Poetic Form Fridays are made to share various poetic forms. This week, we look at the tilus, a fun three-liner.
This week’s poetic form is concise: 10 syllables in three lines. The tilus (pronounced “tee-loo-hz”) was invented by Kelvin S. Mangundayao.
Here are the guidelines:
Two stanzasFirst stanza two lines; second stanza one lineSix syllables in first line, three syllables in second line, and one syllable for final lineSo 10 syllables totalPoem should be focused on nature opening up the world for subject
I found an explanation from Kelvin on the nature component on the dVerse site: “The main focus of Tilus is on the world of Nature, and how it can open a new door to a wider understanding of life and beyond. The form aims to be epic in emotions expressed, more importantly, than to be epic in words.”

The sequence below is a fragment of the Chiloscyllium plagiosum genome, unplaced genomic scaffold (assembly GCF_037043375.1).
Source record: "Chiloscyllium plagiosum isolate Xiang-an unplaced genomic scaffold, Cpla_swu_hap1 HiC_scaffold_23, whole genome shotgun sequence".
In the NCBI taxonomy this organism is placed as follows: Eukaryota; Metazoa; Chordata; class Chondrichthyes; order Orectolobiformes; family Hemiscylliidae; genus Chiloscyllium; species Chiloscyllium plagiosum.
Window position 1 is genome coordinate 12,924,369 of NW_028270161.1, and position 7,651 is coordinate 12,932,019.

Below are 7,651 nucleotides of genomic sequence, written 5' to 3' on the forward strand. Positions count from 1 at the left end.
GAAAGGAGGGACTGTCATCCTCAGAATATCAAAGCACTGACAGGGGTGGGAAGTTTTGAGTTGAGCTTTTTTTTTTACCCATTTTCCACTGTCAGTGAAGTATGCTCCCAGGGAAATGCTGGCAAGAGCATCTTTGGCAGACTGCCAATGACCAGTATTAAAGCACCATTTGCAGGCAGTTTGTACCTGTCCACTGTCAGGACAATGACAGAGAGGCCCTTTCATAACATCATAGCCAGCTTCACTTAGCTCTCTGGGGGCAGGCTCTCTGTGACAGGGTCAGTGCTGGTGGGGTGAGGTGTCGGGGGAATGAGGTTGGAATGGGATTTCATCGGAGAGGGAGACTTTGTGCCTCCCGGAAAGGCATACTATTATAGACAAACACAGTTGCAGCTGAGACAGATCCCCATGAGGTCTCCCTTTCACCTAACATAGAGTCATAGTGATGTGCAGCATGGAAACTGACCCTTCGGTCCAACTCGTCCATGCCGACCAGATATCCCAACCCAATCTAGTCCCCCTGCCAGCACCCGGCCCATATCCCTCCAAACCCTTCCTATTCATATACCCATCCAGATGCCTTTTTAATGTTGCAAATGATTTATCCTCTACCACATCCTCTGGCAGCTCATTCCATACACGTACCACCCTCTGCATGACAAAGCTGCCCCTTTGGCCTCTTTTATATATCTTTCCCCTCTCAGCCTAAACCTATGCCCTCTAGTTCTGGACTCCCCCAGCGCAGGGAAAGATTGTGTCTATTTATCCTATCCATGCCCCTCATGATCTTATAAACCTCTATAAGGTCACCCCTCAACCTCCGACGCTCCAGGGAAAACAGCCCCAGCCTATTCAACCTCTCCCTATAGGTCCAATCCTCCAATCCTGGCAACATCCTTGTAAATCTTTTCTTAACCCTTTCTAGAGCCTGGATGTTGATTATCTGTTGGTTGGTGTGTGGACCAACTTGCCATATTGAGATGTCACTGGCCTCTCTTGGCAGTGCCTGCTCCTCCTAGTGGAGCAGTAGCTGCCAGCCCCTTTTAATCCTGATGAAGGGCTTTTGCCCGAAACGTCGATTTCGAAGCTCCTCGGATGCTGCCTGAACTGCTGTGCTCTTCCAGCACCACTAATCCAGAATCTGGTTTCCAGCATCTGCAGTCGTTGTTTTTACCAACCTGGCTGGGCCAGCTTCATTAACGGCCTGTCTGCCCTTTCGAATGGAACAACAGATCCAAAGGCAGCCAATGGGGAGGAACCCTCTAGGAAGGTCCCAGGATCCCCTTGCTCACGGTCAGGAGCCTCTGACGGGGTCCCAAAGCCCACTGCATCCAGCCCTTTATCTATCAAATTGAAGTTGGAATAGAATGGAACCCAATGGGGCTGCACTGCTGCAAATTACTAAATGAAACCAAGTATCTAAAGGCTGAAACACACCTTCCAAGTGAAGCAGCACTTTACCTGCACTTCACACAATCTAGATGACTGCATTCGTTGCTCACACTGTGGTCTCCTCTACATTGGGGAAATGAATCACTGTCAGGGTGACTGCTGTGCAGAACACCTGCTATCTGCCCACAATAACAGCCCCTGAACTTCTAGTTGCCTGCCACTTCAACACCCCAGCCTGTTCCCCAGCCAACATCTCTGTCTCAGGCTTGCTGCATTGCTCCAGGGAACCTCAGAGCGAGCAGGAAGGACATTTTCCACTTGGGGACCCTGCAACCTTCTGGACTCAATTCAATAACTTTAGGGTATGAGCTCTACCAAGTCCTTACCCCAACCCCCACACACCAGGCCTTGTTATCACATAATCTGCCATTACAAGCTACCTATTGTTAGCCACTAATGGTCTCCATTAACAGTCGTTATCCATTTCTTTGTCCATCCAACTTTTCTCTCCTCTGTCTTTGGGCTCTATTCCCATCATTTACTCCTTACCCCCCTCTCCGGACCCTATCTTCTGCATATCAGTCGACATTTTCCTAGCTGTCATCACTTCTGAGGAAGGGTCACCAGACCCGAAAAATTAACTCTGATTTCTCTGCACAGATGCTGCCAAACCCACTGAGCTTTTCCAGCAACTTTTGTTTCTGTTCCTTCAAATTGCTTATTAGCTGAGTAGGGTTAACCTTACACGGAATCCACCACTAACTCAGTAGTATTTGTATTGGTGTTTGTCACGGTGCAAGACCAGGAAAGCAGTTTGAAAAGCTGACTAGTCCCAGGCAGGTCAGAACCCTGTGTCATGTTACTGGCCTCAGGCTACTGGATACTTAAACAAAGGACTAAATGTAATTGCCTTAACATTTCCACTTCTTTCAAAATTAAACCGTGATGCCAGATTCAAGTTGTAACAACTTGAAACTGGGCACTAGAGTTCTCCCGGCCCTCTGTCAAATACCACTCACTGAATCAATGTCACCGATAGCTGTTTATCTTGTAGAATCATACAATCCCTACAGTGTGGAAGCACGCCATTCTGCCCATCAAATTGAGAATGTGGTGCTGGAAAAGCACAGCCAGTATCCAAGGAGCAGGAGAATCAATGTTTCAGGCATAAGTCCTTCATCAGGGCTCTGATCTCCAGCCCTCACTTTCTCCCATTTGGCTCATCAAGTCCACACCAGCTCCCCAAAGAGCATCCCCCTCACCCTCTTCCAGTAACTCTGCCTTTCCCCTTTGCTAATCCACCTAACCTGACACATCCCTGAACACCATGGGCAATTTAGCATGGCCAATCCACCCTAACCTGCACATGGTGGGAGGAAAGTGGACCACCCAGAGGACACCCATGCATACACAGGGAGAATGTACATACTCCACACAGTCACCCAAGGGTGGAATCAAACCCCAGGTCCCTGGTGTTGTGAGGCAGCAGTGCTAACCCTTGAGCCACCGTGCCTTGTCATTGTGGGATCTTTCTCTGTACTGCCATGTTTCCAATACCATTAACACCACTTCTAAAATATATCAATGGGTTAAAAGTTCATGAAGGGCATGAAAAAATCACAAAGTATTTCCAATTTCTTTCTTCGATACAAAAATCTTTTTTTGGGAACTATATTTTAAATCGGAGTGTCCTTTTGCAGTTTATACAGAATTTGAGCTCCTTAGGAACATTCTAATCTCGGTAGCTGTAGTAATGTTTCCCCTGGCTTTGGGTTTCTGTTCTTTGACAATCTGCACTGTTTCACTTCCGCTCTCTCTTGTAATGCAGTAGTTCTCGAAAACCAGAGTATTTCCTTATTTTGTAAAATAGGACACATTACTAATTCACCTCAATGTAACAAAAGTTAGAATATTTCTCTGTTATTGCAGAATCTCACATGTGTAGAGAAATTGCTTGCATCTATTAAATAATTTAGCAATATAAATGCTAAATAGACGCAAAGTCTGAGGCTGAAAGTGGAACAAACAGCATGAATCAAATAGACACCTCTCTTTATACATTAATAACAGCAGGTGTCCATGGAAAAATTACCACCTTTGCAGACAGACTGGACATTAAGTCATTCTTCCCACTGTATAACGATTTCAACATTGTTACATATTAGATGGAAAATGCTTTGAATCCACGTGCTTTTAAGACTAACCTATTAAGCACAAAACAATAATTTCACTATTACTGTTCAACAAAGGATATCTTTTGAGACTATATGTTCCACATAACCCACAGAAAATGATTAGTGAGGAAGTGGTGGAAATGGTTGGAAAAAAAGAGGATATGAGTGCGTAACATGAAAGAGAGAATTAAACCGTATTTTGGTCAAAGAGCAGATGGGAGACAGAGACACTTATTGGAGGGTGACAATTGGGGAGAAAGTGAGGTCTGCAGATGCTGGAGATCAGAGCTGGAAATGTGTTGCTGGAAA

Play with poetic forms!
Poetic forms are fun poetic games, and this digital guide collects more than 100 poetic forms, including more established poetic forms (like sestinas and sonnets) and newer invented forms (like golden shovels and fibs).
Here’s my attempt at a Tilus Poem:
“coloboma,” by Robert Lee Brewer
night rain puddles reflect